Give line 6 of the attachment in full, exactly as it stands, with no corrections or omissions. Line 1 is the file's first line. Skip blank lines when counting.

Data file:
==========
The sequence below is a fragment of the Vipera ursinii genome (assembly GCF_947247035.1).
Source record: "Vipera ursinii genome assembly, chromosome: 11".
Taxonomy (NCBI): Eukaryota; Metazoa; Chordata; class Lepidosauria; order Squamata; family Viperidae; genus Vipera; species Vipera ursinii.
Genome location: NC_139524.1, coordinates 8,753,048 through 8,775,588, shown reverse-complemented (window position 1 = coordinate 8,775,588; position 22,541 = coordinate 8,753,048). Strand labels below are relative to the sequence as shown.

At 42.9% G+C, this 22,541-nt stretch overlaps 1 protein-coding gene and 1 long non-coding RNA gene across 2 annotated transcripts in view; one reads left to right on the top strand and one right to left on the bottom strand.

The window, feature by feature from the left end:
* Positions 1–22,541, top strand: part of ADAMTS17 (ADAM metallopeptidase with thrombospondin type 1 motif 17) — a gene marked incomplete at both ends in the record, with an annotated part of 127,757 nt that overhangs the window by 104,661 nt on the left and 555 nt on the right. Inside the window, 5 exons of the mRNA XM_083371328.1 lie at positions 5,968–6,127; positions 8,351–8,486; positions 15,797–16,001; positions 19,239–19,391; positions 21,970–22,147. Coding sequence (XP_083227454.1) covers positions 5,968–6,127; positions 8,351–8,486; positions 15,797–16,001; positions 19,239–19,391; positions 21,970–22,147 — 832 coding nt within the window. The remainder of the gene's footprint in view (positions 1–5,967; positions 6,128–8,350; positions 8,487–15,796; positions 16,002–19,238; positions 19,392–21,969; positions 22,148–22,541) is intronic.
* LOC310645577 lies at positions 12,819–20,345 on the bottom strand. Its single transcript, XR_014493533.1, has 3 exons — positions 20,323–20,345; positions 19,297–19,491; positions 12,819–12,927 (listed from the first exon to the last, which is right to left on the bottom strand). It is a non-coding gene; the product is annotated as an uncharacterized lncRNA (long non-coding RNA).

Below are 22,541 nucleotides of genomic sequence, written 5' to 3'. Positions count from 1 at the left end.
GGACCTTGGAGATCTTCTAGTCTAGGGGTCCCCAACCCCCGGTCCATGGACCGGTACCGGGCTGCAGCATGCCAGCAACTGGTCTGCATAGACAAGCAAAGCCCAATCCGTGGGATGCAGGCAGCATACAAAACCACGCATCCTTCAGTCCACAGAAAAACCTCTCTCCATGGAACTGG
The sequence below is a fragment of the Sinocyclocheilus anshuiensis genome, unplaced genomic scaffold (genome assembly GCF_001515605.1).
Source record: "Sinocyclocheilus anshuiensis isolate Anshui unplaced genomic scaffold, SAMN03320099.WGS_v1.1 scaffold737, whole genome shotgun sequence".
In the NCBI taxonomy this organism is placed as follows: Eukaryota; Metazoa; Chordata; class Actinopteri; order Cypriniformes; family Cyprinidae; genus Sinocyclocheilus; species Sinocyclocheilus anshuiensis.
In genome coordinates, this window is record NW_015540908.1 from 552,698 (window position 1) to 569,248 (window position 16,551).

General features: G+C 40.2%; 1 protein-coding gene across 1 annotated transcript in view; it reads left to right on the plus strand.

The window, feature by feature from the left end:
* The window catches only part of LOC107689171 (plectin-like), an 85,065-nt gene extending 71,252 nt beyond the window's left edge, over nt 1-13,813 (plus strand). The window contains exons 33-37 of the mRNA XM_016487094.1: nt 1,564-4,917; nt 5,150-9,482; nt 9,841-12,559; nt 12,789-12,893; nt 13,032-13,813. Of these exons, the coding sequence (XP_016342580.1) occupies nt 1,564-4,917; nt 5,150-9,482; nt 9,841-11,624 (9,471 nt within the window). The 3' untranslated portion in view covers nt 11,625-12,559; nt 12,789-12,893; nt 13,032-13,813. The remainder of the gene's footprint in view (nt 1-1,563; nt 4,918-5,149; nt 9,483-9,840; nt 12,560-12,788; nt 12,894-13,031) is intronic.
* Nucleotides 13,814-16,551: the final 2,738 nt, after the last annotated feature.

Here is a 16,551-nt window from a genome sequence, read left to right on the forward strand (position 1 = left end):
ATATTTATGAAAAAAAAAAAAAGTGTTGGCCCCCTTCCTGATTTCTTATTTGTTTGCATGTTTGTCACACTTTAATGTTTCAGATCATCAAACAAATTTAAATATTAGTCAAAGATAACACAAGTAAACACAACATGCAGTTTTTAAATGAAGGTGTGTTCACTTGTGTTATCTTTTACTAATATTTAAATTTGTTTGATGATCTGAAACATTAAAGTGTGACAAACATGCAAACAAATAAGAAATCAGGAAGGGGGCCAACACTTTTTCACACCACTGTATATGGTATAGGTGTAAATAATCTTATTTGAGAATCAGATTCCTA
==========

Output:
The window, feature by feature from the left end: